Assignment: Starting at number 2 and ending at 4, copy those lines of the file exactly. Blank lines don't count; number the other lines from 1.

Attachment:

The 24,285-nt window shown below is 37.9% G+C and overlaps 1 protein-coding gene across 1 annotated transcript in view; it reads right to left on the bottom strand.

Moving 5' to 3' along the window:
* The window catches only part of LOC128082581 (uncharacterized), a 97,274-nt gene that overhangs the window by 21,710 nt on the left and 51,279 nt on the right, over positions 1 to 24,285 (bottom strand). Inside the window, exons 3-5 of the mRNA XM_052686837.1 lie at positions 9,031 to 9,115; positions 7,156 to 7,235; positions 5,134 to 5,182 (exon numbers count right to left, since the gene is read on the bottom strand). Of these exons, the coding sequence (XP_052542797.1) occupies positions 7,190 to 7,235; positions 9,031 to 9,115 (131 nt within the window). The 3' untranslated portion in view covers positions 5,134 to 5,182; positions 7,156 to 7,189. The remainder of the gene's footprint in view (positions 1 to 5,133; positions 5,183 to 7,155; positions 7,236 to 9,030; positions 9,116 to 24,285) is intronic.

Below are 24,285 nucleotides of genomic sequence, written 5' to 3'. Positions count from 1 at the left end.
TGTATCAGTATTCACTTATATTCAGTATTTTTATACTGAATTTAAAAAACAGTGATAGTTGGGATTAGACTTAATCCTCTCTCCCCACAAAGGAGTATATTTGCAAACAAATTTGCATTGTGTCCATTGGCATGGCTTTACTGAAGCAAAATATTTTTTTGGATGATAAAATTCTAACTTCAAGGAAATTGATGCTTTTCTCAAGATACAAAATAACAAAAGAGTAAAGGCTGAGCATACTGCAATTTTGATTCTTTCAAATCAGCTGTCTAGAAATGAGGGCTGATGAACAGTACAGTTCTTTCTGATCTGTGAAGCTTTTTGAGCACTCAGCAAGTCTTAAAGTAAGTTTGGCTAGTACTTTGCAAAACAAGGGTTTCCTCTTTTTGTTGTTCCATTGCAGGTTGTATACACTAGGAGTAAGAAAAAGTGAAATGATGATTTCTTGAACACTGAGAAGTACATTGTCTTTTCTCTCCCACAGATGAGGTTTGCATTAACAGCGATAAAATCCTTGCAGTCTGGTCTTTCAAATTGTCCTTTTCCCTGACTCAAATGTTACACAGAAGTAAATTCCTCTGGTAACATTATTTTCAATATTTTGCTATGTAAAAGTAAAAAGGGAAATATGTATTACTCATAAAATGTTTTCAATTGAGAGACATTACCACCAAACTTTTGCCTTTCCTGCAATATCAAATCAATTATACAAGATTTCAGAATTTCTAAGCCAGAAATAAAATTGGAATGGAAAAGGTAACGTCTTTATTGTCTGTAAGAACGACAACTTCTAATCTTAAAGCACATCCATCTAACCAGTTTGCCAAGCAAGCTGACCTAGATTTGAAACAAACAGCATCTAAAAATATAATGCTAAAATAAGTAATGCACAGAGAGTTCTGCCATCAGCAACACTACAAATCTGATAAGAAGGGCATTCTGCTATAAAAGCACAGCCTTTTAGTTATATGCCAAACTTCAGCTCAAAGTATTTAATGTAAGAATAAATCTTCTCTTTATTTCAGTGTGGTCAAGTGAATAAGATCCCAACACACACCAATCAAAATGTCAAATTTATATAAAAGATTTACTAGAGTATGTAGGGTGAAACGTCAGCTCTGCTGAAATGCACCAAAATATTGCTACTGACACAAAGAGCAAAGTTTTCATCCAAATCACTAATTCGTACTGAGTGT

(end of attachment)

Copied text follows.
Moving 5' to 3' along the window:
* The window catches only part of LOC128082581 (uncharacterized), a 97,274-nt gene that overhangs the window by 21,710 nt on the left and 51,279 nt on the right, over positions 1 to 24,285 (bottom strand). Inside the window, exons 3-5 of the mRNA XM_052686837.1 lie at positions 9,031 to 9,115; positions 7,156 to 7,235; positions 5,134 to 5,182 (exon numbers count right to left, since the gene is read on the bottom strand). Of these exons, the coding sequence (XP_052542797.1) occupies positions 7,190 to 7,235; positions 9,031 to 9,115 (131 nt within the window). The 3' untranslated portion in view covers positions 5,134 to 5,182; positions 7,156 to 7,189. The remainder of the gene's footprint in view (positions 1 to 5,133; positions 5,183 to 7,155; positions 7,236 to 9,030; positions 9,116 to 24,285) is intronic.

Below are 24,285 nucleotides of genomic sequence, written 5' to 3'. Positions count from 1 at the left end.